CIA spy Virginia Hall is about to become everyone's next favorite historical hero

(CNN)The latest spy story to captivate the entertainment world has it all: World War II espionage in enemy territory, a determined American woman once called the "most dangerous" Allied spy and, of course, her prosthetic leg named Cuthbert.

But Virginia Hall's tale is far from fiction: She really was an accomplished spy who is the only woman to ever receive the US military's Distinguished Service Cross. A display is dedicated to her at the CIA's top-secret museum in Langley, Virginia. Though her legacy hasn't found a foothold in the public's imagination, that might change soon. Hall is the subject of three recently-published books and two upcoming films. If they are anywhere as intriguing as Hall herself, she'd bound to be everyone's new favorite World War II hero.
Here's a primer: During World War II, Hall served for both the British Special Operations Executive and the American Office of Strategic Services. She spent time in the occupied French city of Vichy establishing spy networks for the UK. When Germany took the rest of France, she narrowly escaped -- but eventually joined the OSS and asked to be returned overseas. Once back in France, she continued to elude the Gestapo, who were intent on capturing the "woman with a limp."
"She is the most dangerous of all Allied spies," their communications reportedly stated. "We must find and destroy her."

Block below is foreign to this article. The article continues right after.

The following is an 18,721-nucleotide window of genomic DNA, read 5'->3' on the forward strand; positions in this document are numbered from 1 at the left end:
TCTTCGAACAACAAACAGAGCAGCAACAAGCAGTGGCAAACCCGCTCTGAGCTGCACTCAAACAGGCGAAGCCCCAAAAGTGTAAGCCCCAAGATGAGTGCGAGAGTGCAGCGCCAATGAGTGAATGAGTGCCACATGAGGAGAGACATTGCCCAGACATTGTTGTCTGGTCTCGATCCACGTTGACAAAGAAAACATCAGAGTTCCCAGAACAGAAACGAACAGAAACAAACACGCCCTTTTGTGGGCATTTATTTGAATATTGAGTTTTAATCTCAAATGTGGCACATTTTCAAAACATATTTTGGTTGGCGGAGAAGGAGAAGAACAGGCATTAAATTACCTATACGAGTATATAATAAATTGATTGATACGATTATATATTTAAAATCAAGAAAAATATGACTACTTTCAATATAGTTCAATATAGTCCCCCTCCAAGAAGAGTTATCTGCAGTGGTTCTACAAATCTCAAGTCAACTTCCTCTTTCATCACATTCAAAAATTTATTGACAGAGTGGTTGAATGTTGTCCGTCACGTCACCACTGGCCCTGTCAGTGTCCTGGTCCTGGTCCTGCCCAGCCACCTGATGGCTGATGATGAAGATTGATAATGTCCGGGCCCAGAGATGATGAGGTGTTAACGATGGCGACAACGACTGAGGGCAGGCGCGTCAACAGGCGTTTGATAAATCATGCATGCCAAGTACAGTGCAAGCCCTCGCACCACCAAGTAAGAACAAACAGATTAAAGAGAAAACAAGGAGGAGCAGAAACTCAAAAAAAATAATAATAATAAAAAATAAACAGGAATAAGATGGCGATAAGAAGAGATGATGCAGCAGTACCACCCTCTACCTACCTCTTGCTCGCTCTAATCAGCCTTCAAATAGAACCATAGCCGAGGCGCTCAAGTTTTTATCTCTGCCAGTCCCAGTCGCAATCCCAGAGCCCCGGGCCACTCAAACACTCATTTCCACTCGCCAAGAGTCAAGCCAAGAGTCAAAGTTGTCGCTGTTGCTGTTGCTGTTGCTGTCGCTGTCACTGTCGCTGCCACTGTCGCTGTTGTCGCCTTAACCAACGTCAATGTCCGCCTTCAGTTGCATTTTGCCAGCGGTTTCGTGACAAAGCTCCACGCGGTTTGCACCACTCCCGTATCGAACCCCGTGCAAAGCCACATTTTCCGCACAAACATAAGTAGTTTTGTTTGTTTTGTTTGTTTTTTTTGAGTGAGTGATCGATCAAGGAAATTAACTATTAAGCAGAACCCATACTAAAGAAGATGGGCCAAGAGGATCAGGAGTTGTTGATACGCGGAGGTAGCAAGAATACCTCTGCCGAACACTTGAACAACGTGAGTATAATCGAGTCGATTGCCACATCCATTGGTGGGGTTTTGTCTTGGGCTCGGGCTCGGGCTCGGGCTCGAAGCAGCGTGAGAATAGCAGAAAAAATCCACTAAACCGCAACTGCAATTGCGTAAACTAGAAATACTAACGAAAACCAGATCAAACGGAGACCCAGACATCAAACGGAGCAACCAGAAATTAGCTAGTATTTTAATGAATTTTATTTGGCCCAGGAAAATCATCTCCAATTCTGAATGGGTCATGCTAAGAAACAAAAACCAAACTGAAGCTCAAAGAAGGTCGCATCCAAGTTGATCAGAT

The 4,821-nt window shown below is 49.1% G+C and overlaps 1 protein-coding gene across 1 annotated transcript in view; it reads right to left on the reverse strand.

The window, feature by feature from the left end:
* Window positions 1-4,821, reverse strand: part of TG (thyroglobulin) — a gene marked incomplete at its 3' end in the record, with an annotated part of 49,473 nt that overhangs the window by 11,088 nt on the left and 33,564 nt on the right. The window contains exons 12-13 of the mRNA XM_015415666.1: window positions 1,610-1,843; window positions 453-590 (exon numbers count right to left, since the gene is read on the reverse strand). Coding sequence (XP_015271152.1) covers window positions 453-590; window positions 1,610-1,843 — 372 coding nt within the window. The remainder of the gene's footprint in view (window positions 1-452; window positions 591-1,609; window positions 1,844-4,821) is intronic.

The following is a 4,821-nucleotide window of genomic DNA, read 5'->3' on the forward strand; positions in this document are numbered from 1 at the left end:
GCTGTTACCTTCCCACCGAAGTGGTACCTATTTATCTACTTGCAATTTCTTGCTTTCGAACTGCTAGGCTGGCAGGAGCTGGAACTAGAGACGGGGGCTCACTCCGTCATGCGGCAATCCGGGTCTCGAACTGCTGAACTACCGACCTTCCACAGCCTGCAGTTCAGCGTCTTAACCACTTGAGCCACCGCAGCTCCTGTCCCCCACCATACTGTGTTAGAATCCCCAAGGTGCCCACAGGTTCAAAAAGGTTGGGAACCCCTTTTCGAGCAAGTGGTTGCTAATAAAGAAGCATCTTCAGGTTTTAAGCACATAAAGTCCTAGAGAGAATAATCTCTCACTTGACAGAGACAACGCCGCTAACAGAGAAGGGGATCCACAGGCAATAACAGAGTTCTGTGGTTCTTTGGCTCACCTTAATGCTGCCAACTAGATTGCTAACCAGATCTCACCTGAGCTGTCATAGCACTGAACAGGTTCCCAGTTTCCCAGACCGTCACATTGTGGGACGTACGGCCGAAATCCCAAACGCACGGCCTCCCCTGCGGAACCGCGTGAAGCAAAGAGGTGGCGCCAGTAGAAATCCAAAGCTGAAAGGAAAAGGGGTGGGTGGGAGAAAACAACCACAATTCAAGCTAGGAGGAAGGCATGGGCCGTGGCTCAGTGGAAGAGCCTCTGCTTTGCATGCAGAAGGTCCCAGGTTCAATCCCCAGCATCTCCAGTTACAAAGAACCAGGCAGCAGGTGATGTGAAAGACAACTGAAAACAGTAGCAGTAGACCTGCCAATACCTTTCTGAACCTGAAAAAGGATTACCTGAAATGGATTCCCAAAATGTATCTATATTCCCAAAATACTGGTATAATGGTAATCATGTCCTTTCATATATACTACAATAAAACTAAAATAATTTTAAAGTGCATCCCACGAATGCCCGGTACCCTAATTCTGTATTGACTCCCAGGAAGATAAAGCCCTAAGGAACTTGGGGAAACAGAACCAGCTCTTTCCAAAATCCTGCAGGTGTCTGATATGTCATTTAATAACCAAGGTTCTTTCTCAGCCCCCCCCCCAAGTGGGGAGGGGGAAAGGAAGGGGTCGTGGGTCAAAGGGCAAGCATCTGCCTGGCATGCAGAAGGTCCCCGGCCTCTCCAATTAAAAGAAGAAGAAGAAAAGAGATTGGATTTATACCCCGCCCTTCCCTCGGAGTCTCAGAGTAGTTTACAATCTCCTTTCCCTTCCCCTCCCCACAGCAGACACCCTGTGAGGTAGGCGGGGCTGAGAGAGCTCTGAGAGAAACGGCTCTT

Oh, and Hall did it all on (technically) one leg. She lost the bottom half of her left leg in a hunting accident when she was 27. She eventually gave her prosthetic leg its own code name: Cuthbert.
    Hall was awarded the Distinguished Service Cross by OSS chief William Donovan in 1945. But as her exploits in World War II were coming to an end, Hall's career was just beginning: After the war, she spent an additional 16 years in the CIA.
    Virginia Hall being awarded the Distinguished Service Cross in 1945.

    A pop culture wave

    The three new books profiling Hall were all published this year: "Hall of Mirrors" by Craig Gralley and "A Woman of No Importance" by Sonia Purnell hit bookshelves in February, and "The Lady is a Spy," a young adult retelling of Hall's story by Don Mitchell, was released in March.
    Wait, there's more: A film version of Purnell's book starring Star Wars' Daisy Ridley is supposed to be released this year, and another film, "Liberté: A Call to Spy" is currently in post-production.

    A reluctant hero

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